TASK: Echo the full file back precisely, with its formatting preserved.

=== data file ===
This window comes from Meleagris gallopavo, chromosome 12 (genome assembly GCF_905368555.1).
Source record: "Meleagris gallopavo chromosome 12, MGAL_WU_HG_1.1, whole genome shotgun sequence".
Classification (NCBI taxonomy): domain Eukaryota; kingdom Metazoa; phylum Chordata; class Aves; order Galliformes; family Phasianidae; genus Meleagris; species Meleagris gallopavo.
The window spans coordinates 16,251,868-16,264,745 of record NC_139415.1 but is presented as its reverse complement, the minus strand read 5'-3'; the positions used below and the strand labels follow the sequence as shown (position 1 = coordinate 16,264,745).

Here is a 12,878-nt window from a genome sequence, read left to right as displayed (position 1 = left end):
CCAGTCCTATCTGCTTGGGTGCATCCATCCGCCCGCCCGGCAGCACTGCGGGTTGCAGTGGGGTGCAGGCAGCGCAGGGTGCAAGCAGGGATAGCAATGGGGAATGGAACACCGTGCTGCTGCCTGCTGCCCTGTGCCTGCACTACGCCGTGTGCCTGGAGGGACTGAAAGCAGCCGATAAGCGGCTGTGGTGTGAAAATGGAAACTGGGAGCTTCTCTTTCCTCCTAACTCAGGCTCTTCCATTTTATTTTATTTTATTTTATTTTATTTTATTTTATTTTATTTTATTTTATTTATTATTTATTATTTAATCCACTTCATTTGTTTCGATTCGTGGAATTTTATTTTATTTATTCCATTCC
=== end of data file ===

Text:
This window comes from Meleagris gallopavo, chromosome 12 (genome assembly GCF_905368555.1).
Source record: "Meleagris gallopavo chromosome 12, MGAL_WU_HG_1.1, whole genome shotgun sequence".
Classification (NCBI taxonomy): domain Eukaryota; kingdom Metazoa; phylum Chordata; class Aves; order Galliformes; family Phasianidae; genus Meleagris; species Meleagris gallopavo.
The window spans coordinates 16,251,868-16,264,745 of record NC_139415.1 but is presented as its reverse complement, the minus strand read 5'-3'; the positions used below and the strand labels follow the sequence as shown (position 1 = coordinate 16,264,745).

Here is a 12,878-nt window from a genome sequence, read left to right as displayed (position 1 = left end):
CCAGTCCTATCTGCTTGGGTGCATCCATCCGCCCGCCCGGCAGCACTGCGGGTTGCAGTGGGGTGCAGGCAGCGCAGGGTGCAAGCAGGGATAGCAATGGGGAATGGAACACCGTGCTGCTGCCTGCTGCCCTGTGCCTGCACTACGCCGTGTGCCTGGAGGGACTGAAAGCAGCCGATAAGCGGCTGTGGTGTGAAAATGGAAACTGGGAGCTTCTCTTTCCTCCTAACTCAGGCTCTTCCATTTTATTTTATTTTATTTTATTTTATTTTATTTTATTTTATTTTATTTTATTTATTATTTATTATTTAATCCACTTCATTTGTTTCGATTCGTGGAATTTTATTTTATTTATTCCATTCC